So forget about it! Not for mere mortals then, but clearly aimed at the high end of the market where pros could get that money back with the first image they take with the camera. I’m not really moaning at the price. It’s the market – the point is they can sell them at these prices otherwise they wouldn’t be marketing them so. And there are other camera manufacturers who do the same. For instance, you can pick up the Canon EOS-1Ds MarkIII for $6700 at B&H Photo. But if you want to go medium or large format, then check out the Hasselblad H3DII-39MS SLR Digital Camera Kit with 80mm Lens which you can pick up for a mere $44,000! Nice of them to throw in the 80mm kit lens…

It’s just like wanting the latest Porsche you see parked on the street from your 8-year old Honda Civic! I’m outside, looking in – somebody, please close the curtains! I know I shouldn’t be looking but there’s something vouyeristic about high end geek-and-gadgetary.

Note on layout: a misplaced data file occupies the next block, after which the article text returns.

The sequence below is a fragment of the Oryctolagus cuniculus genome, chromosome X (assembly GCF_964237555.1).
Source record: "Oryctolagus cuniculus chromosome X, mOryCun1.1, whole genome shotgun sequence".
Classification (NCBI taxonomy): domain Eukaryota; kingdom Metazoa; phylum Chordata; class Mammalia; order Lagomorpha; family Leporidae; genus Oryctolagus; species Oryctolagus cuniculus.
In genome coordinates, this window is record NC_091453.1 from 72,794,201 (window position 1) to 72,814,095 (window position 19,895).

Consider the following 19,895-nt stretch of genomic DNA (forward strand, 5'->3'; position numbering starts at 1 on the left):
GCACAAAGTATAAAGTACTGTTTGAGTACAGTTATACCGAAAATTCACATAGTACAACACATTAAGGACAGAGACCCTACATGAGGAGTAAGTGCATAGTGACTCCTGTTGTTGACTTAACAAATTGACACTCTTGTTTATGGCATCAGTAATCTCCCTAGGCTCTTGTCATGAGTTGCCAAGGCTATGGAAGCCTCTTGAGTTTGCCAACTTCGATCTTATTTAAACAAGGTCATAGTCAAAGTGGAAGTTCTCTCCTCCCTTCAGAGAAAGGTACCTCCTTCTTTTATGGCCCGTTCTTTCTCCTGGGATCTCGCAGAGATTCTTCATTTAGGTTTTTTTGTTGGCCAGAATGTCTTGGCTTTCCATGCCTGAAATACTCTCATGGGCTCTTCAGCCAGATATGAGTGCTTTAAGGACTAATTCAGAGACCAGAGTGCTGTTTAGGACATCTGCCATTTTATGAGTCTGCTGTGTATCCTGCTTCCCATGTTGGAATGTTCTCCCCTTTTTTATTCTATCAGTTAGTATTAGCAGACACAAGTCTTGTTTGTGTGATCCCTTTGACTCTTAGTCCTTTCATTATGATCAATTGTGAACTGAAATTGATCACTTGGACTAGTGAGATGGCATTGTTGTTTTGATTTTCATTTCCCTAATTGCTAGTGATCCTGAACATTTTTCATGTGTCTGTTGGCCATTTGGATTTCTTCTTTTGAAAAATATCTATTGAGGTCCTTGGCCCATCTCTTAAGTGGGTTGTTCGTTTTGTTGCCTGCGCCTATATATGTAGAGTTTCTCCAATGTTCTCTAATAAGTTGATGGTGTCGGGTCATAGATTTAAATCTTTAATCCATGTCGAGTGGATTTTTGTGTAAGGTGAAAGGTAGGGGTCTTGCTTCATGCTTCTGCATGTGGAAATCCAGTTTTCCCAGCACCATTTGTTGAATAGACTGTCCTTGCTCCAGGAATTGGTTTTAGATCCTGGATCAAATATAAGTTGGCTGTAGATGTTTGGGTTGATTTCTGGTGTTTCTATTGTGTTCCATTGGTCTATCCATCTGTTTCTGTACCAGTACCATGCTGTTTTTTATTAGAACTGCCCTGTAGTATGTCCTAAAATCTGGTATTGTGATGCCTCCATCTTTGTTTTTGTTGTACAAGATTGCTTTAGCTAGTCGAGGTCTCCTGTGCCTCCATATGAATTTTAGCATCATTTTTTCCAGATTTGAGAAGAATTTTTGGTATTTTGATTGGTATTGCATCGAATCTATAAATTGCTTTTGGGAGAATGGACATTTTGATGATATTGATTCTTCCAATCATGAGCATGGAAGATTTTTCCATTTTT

Comparisons are usually mundane, at times uninformative and often boring. But,  Jeff Revell at PhotoWalkPro has an interesting one (although, arguably, not very informative). Apparently, when the Kodak DCS420 Digital SLR came out in 1994, it cost $8000. It was at the very high end of digital imaging then (what happened Kodak?!) and it came with 1.5 megapixels (most crappy phones have more nowadays). Furthermore, we all know that geek-and-gadget gear gets cheaper as time and technology move on right? So, Jeff made this estimate: the D3X (and other camera’s of its monster-ilk) would have cost about $140,000 in 1994.

It’s a bloody bargain! By the way, Jeff also points out that you can pick up the DCS420 for about $69 on eBay.

The blackest Friday

Yesterday was Black Friday in America. Traditionally the day after Thanksgiving, it is the day when the country goes mad for bargains at the stores and malls. It marks the start of the Christmas season. It is called ‘Black Friday’ because its the one day in the year when so much shopping is done that it pushes most stores’ financial accounts for the year from the red and into the black. It means a lot to them, and more so in the current economic climate.

I’ve nothing against capitalism. Mila will tell you that I like shopping for gadgest and gear as much as any other wants-but-doesn’t-have-an-iPhone guy. But, when this happens…. something is seriously wrong with our society and values.